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Trials show benefits of feeding dietary feed grade amino acids to pigs

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Source: Pat Melgares, Farm Journal’s Pork, National Pork Board and the Pork Checkoff, 11 November 2022

Kansas State University researchers have completed work indicating that increased levels of a common feed grade amino acid can improve growth in swine herds – to a point. 
In a recent 43-day trial involving 912 pigs, the team of scientists tested varying levels of feed grade amino acids with L-lysine added to the diets of late nursery and growing pigs.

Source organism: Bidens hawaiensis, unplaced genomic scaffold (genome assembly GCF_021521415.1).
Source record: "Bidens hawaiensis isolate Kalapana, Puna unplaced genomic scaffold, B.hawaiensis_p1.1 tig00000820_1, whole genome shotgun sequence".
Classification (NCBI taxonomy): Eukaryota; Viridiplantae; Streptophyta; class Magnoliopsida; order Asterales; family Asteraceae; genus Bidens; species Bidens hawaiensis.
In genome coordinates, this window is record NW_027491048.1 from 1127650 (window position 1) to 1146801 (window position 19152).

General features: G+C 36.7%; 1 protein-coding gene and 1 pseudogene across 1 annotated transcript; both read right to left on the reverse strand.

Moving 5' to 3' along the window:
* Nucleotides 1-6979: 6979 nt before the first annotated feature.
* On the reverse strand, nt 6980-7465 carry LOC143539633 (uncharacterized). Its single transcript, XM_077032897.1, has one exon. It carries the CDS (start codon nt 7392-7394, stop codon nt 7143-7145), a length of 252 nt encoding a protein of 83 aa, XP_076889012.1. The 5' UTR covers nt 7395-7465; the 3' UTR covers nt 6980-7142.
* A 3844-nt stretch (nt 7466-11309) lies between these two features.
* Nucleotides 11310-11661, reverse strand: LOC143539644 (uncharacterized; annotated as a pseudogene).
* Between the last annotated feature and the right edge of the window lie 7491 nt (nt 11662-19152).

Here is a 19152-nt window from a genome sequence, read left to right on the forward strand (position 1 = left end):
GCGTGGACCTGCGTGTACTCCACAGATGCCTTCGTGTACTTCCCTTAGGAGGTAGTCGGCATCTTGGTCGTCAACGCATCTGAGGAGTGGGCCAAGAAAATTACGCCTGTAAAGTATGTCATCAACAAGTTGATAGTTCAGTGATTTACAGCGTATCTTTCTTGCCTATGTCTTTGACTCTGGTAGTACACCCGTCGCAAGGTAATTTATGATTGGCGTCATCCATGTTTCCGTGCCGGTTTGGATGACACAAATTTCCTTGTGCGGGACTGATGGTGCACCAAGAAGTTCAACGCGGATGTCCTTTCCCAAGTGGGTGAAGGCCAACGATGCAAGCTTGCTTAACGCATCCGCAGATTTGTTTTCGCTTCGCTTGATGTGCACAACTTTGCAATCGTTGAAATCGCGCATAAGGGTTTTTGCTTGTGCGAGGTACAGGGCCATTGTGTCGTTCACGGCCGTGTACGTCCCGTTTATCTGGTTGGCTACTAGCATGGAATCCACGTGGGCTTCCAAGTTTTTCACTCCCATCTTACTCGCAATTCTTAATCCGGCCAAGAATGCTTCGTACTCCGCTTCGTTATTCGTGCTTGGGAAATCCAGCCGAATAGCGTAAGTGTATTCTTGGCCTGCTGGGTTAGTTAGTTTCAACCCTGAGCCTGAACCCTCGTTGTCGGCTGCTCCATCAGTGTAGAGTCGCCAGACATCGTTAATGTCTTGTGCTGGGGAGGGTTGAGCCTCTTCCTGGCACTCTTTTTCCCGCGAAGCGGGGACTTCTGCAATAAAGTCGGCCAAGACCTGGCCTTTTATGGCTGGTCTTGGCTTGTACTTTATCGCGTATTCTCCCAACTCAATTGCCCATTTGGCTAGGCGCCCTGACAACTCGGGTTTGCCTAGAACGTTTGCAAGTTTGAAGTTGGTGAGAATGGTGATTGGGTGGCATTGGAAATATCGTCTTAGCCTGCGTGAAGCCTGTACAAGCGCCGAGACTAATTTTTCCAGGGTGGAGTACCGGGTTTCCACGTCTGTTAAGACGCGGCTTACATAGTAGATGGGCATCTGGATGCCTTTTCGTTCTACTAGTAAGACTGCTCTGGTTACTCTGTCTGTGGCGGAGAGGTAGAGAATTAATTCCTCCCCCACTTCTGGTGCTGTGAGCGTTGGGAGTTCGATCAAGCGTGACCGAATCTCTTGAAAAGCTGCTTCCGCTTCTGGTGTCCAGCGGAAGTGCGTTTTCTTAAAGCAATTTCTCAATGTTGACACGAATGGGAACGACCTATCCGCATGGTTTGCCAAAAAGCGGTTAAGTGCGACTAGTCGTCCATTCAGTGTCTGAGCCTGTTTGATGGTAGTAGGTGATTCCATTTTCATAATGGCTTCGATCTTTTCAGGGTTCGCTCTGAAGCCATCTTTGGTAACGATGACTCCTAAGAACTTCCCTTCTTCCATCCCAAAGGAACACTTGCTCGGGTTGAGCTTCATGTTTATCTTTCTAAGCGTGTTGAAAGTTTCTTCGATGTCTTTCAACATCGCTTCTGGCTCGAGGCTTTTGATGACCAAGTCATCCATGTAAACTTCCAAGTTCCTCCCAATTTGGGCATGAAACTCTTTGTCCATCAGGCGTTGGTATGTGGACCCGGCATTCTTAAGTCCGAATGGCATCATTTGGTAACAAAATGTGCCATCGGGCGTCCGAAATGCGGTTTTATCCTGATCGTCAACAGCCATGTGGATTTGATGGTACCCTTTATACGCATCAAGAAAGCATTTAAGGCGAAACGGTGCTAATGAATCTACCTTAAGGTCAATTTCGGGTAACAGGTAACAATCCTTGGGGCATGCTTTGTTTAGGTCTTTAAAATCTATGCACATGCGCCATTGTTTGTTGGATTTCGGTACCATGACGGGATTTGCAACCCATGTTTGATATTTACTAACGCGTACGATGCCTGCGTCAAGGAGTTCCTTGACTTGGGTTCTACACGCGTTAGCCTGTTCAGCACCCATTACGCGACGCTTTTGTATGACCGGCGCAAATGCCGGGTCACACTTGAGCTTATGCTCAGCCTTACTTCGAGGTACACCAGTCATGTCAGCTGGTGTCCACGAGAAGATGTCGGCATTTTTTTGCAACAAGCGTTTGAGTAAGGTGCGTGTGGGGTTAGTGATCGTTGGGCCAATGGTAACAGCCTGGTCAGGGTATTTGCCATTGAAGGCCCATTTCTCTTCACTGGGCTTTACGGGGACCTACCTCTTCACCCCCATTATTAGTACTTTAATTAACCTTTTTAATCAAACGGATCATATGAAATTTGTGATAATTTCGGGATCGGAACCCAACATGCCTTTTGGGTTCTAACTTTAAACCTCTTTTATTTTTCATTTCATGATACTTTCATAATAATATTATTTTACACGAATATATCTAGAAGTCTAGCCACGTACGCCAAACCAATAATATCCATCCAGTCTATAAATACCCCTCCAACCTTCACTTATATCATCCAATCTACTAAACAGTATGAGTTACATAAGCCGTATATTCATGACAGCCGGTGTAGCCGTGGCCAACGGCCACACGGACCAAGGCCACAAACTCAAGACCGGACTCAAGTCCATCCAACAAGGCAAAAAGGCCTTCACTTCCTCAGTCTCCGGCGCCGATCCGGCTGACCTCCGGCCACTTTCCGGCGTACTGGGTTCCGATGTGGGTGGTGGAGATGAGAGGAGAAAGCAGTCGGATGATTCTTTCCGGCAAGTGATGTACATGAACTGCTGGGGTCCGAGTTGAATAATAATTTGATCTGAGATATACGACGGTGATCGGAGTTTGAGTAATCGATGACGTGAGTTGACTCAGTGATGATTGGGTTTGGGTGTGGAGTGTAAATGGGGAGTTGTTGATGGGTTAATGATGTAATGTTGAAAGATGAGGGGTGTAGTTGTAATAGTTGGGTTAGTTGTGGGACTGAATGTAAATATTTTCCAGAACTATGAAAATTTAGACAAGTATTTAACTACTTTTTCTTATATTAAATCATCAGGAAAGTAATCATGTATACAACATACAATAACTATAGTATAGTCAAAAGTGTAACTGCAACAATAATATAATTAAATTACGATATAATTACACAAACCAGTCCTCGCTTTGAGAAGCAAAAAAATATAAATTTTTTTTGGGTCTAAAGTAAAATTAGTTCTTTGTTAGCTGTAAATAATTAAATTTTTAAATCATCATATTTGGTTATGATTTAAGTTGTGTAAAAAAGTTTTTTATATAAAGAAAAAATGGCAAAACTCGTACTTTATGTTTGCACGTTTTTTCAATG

Amino acids – in humans and animals – are molecules that combine to form proteins. They are often referred to as the building blocks of life. 
“We found that if we increase the percentage of L-Lysine as a proportion of total digestible lysine, daily gain and feed efficiency improves,” said K-State graduate student Hadley Williams, who led the study. 
But the researchers also found that when the proportion of total digestible lysine exceeds 24% of the diet, feed efficiency worsened. 
In K-State’s trial, researchers found that decreasing the amount of soybean meal below 30% and increasing the amount of L-lysine could positively impact growth performance, assuming all other amino acid ratios are adequate. 
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